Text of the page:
This guy was very docile in-hand. 
Watch for yourself: Rescuing an Alligator

Too many ants and other bugs in your yard? Embrace your lizard and amphibian neighbors. 

Western fence lizard - Backyard Superhero 
CA Amphibians
 

Friday, May 06, 2016

What's That Butterfly?


This butterfly was recently in our Southern California garden. Do you know what it is?

Look at the general size and shape of the wings. It is resting on a lemon leaf. Look for unusual markings. Note the color, but remember color can fade with age or vary regionally. Pay more attention to pattern.

Check your answer:

How to bring more butterflies into your yard.

Watch a variety of butterflies in Illinois on a summer day and butterflies in the tall grass prairie.

Friday, April 29, 2016

Baby Birds and Protective Parents


The California towhee is one of my favorite birds. They are the first bird we hear in the morning and the last species to stop for a nightcap each evening.

Watch a CA towhee vocalizing and guarding its chick.

HD

CA towhee parents move their chicks out of the nest early to avoid snakes and other bird predators that might easily find their low-built nests. Baby CA towhee on the ground. Tiny Towhee in the grass. I've had numerous calls from people thinking that these chicks were abandoned. 

Nothing could be further from the truth. Most birds are excellent parents. Birds leave young chicks in a protected place and come back to feed them. From hummingbirds to hawks, I've had youngsters hanging out during the day while their parents are off looking for food. Before you try to "help," wait and let the avian parents do their job. You might even be rewarded with seeing a private moment between bird parents and offspring.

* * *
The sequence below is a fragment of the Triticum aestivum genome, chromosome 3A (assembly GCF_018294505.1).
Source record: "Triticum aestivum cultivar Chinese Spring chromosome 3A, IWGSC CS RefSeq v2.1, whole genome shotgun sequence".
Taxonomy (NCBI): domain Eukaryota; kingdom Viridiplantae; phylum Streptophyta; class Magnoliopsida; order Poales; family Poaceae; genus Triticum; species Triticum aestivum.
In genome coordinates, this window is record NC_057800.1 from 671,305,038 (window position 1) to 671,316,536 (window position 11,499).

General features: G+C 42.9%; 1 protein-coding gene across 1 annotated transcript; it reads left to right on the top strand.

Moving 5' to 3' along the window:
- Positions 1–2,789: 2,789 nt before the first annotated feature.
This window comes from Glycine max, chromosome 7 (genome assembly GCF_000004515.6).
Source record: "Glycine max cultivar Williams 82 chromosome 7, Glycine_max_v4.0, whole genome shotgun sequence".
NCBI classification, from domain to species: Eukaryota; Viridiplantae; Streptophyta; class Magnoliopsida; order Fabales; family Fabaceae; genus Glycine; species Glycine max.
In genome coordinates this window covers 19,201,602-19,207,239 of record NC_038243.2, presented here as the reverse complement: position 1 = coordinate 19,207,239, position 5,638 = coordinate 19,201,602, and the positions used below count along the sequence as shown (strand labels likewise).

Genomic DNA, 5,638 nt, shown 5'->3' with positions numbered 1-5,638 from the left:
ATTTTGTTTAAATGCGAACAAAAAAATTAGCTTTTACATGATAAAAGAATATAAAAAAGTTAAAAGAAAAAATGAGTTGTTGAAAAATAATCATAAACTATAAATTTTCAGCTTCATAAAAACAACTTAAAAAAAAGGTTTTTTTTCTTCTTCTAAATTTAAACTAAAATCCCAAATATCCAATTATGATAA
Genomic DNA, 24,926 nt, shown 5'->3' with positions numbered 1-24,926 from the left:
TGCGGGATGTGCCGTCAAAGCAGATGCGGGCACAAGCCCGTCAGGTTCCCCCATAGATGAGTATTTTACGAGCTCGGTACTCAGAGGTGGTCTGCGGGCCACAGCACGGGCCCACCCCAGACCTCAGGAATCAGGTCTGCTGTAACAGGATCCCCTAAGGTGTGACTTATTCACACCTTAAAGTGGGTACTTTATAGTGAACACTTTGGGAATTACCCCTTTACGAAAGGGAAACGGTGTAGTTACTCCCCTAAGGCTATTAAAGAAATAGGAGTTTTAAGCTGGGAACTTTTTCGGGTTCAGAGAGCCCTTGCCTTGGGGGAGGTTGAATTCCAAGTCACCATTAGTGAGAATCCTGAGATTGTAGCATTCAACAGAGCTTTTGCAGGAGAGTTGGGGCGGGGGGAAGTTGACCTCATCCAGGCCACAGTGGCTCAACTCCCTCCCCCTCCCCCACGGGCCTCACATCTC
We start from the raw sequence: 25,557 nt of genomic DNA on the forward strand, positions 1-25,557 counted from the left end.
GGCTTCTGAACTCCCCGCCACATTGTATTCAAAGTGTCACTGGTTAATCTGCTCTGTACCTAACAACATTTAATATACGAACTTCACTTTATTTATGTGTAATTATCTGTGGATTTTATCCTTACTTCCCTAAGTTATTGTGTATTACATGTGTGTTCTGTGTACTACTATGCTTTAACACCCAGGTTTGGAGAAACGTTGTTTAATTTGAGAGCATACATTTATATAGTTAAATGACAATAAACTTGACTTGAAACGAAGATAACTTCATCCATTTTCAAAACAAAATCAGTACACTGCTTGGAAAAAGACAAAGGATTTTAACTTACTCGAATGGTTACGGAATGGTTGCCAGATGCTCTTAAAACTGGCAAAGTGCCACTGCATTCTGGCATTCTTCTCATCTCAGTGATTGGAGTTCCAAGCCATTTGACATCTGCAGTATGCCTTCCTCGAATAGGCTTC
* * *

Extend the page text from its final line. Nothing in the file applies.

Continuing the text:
Wednesday, April 06, 2016

Science and Art Celebrating Birds

Here's a great combination of science and art. Spend a few moments experiencing the creation of the Wall of Birds at Cornell University's Dept. of Ornithology. It will bring a smile to your day.




I count birds for Cornell's eBird and Project FeederWatch. You should too. When you document the birds you see, you watch with greater detail and it opens your world to include your wild neighbors. Band-tail pigeons at the feeder.

This year my visiting ruby-crowned kinglet and hermit thrush left two weeks earlier than in the past. Do they know something about the weather that we don't?

Cornell's Global Big Day, where people all over the world count birds, is coming up May 14th. Join in and help document bird population dynamics on a global scale.